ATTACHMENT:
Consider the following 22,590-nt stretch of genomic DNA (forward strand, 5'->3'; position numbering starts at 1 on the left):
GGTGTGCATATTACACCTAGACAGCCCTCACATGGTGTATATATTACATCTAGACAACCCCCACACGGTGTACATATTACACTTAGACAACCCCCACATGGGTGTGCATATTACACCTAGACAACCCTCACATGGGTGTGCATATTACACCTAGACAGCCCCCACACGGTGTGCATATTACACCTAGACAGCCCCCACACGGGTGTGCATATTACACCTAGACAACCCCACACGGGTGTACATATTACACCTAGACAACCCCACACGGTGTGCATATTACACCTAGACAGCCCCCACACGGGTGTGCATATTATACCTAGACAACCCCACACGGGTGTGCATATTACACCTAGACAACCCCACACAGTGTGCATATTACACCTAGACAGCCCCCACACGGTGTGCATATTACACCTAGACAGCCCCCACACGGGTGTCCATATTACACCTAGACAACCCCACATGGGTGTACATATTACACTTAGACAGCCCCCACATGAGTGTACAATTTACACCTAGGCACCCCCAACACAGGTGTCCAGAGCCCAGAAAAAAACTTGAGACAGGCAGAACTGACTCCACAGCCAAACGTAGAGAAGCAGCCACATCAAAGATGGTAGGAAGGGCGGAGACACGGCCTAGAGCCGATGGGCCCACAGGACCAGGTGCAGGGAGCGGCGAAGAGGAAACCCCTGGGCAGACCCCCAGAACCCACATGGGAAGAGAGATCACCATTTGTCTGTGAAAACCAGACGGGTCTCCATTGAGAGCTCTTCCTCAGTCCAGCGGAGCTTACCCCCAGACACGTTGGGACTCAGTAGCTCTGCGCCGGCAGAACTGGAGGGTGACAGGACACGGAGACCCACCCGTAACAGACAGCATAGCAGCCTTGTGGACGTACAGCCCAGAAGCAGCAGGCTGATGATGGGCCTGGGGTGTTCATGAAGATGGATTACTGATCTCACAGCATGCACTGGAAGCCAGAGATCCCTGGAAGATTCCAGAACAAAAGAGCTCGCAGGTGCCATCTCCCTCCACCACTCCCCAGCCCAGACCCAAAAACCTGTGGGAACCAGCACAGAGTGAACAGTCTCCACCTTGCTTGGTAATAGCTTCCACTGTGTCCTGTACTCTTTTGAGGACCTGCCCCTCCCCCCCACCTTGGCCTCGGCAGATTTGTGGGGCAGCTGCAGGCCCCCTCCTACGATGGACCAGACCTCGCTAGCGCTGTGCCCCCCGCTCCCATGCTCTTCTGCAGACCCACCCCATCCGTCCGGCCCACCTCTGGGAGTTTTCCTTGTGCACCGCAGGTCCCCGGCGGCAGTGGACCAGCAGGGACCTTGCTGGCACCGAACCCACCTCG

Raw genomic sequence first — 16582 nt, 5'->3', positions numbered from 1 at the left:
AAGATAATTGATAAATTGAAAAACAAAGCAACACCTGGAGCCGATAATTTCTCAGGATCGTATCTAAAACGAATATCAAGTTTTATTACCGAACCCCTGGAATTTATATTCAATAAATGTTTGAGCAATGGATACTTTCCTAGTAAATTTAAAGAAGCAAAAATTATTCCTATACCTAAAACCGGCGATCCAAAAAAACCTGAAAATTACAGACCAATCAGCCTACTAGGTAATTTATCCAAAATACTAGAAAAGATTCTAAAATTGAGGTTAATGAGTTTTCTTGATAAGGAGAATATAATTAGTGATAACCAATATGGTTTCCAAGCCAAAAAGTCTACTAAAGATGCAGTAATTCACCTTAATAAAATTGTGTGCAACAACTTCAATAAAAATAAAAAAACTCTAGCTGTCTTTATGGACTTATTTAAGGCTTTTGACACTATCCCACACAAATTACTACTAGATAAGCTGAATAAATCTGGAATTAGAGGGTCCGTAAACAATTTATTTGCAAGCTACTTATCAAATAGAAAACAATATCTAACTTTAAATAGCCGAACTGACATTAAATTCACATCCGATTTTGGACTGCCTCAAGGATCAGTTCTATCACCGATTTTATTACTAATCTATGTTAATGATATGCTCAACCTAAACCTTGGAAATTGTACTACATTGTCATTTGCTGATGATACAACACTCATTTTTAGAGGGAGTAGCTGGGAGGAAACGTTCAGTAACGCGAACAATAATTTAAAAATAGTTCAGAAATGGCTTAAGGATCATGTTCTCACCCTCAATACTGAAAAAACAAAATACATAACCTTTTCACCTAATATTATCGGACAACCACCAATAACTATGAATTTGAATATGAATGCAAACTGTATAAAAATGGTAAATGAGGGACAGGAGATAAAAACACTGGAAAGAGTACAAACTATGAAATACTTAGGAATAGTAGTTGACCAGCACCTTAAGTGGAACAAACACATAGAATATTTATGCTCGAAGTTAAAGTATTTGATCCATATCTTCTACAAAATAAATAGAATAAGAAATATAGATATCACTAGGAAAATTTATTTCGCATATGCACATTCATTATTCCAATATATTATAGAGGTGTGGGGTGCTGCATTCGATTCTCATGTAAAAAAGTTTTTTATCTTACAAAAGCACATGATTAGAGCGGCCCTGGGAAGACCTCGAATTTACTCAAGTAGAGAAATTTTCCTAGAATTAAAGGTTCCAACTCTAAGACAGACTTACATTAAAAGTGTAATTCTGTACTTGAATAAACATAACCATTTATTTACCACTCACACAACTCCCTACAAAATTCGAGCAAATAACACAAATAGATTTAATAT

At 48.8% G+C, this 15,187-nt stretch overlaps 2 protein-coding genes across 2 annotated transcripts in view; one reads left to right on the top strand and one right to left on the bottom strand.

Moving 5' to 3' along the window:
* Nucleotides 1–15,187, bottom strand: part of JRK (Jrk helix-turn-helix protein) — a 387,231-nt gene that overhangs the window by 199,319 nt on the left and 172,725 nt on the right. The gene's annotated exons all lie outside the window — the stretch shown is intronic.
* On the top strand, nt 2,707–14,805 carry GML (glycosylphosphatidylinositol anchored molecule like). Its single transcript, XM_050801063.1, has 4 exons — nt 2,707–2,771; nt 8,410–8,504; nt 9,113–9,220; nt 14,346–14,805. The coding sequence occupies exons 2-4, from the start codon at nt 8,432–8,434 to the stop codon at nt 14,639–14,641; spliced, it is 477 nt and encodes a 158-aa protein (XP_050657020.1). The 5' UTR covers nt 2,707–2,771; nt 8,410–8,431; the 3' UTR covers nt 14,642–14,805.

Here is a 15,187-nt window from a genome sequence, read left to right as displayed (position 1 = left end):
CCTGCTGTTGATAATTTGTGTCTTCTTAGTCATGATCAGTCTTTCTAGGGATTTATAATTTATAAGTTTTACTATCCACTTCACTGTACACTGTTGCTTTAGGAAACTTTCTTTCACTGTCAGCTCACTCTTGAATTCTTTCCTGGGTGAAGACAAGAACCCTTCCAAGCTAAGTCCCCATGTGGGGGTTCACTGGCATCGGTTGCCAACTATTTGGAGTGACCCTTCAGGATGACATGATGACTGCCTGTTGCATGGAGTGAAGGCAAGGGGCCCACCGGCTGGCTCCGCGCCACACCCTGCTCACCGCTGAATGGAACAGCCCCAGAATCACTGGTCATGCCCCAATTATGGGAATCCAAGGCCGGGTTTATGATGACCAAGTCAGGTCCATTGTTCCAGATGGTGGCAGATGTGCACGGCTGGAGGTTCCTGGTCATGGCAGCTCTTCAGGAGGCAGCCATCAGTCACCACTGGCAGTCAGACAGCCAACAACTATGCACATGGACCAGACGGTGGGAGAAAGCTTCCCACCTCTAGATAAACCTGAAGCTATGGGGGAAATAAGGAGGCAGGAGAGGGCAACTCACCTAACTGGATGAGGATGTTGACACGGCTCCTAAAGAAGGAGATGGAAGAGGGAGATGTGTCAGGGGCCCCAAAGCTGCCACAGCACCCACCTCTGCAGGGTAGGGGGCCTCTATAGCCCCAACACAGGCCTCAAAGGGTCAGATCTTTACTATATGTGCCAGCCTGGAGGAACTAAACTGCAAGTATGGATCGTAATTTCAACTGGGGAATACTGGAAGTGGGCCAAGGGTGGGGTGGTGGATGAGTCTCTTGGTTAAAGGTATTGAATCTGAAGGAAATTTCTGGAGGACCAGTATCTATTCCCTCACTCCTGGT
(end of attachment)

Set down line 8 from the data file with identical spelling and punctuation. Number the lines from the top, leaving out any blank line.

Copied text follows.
* On the top strand, nt 2,707–14,805 carry GML (glycosylphosphatidylinositol anchored molecule like). Its single transcript, XM_050801063.1, has 4 exons — nt 2,707–2,771; nt 8,410–8,504; nt 9,113–9,220; nt 14,346–14,805. The coding sequence occupies exons 2-4, from the start codon at nt 8,432–8,434 to the stop codon at nt 14,639–14,641; spliced, it is 477 nt and encodes a 158-aa protein (XP_050657020.1). The 5' UTR covers nt 2,707–2,771; nt 8,410–8,431; the 3' UTR covers nt 14,642–14,805.